You are not permitted to download, save or email this image. Visit image gallery to purchase the image.
Competition from cut-price prison labour has prompted the horticultural industry to call an emergency meeting next month.
The Nursery and Garden Industry Association, which represents more than 400 members nationwide, would hold a meeting in Hamilton next month to discuss the Department of Corrections' involvement in the horticultural industry, president Peter Fraser, of Kihikihi, said.
Of particular concern was the department supplying re-vegetation - native plants used in large-scale planting - at prices the industry could not compete with.
"Margins are already low. We can't compete with them on labour," he said.
Several growers had already gone out of business and more could follow unless the department stopped undercutting those in the sector, he said.
"These businesses are funding these Government institutions through their taxes ... and then they find themselves competing against them."
Mr Fraser confirmed nurseries operated by Corrections - Rimutaka, Wanganui, New Plymouth, Auckland and Rolleston - had been members of the association for several years, but a decision on whether they would be invited to the meeting had yet to be made.
Concerns raised at the meeting were likely to be taken to Corrections Minister Judith Collins, who, earlier this week, told the Otago Daily Times "Corrections aims to price its services at market rates so it does not undercut the market".
"It aims to compete on commercial terms."
Ms Collins said she has asked Corrections to look at ways it could work in partnership with private companies in some industries, rather than directly competing against them.
"Corrections meets with industry bodies whenever concerns are raised about perceived competition from Corrections Inmate Employment (CIE)," she said.
An aim of the Government was to reduce reoffending and "get prisoners off the treadmill of crime".
"Giving them job skills is one of the best ways of doing this."
Wallis's Nurseries managing director Clive Wallis agreed it was important for prisoners to work, but not at the expense of New Zealand businesses.
The Mosgiel-based nursery withdrew from supplying re-vegetation throughout the country more than five years ago.
"We saw the writing on the wall," he said.
"Prisons just don't have the same costs," he said.
However, CIE acting national manager Ruth Turner said prison-based enterprises had normal business overheads, such as ACC levies, insurance, power, water, staff and management costs, and also faced additional costs associated with low skill levels, high labour turnover, and the cost of supervision.
"Corrections Inmate Employment policy is to ensure services and products are sold at market rates," she said.
The old community-owned hall was run by a committee reliant on a $15 annual membership fee, and fundraising events, to pay for its upkeep.
However, the hall's committee approached the boating club in 2005 to suggest a shared building, as it struggled to maintain the hall amid dwindling membership, he said.
Broad Bay Waterfront Inc was formed as a result in 2007, with representatives from the existing hall's committee and the Broad Bay Boating Club.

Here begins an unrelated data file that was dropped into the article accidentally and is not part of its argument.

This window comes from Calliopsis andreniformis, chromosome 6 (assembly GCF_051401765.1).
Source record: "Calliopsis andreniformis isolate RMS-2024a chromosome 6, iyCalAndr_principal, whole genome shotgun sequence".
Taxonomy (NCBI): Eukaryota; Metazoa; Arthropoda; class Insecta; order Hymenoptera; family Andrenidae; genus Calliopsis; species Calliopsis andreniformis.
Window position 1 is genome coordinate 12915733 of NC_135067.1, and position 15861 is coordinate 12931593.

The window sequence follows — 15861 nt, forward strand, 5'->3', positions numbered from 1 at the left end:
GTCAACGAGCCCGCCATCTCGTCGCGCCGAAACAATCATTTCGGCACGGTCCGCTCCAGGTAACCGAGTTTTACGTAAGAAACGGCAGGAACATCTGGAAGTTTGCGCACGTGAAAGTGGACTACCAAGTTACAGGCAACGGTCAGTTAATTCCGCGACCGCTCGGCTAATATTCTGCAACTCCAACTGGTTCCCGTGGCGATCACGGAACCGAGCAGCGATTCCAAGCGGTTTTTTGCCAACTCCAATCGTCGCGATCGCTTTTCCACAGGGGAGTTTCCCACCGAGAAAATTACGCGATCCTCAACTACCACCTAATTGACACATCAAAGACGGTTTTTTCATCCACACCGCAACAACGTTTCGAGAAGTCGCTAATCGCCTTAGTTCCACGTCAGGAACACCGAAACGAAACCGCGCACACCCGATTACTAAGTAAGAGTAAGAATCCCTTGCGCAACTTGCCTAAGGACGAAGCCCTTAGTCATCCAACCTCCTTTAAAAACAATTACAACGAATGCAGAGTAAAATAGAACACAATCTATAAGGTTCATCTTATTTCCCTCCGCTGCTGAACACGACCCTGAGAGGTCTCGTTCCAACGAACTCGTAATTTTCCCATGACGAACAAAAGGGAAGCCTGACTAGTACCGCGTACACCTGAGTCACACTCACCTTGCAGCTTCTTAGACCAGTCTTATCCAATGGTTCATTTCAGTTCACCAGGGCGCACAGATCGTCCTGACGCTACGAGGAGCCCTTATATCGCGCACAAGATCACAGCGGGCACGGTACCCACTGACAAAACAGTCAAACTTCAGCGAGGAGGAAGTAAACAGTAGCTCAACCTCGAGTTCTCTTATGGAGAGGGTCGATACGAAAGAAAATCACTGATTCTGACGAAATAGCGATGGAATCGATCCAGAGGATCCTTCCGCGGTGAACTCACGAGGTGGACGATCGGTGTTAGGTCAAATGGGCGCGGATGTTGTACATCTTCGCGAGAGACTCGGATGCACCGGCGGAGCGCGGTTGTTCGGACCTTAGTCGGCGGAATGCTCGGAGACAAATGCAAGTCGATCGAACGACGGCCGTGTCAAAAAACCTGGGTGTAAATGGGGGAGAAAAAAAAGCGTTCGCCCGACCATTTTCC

Mr Potter - a boating club member - said the group's plan included the sale of the old hall, which would raise about $600,000 towards the new building.
A survey of both groups found "unanimous" support for the new building, although the wider public sentiment had not yet been tested.
Detailed designs were being prepared, although a final decision would not be made until next year when other funding sources were also confirmed, he said.
Construction was expected to take "at least 12 months", costing between $1.1 million and $1.4 million.
The building would cater for both groups, for community events and private functions, and possibly a cafe/bar development later, he said.
The building would be larger than the existing club, extending into the bay with a deck and plaza, and would require both Dunedin City Council and Otago Regional Council consents.
The community had been kept updated, but a feasibility report prepared by the group warned the consents process could prompt opposition and appeals to the Environment Court, adding "scary" costs of "tens of thousands of dollars".
That meant the committee would not proceed without "wholehearted" community support, and "outright objection could be fatal", the report said.
Mr Potter did not think isolated opposition would stop the project, although the cost of proceeding, only to end up in the Environment Court, would need to be weighed up.
"That could stop it dead ... we might find there's half a dozen people out of 400 [residents] that have the power to do that."
• Operates 140 business-like activities in prisons through Corrections Inmate Employment (CIE).
• Industries involved include farming, forestry, horticulture, engineering, joinery, timber processing, catering and printing.
• Prisoners able to undertake industry training, and complete national qualifications.
• Prisoners working in CIE industries receive an incentive for employment or training - between 20c and 60c an hour.
• Revenue from CIE industries is placed back into employment or training opportunities for prisoners.
• Employment available at Otago Corrections Facility include catering, farm, grounds maintenance, laundry, light engineering, and timber processing.
Source: Department of Corrections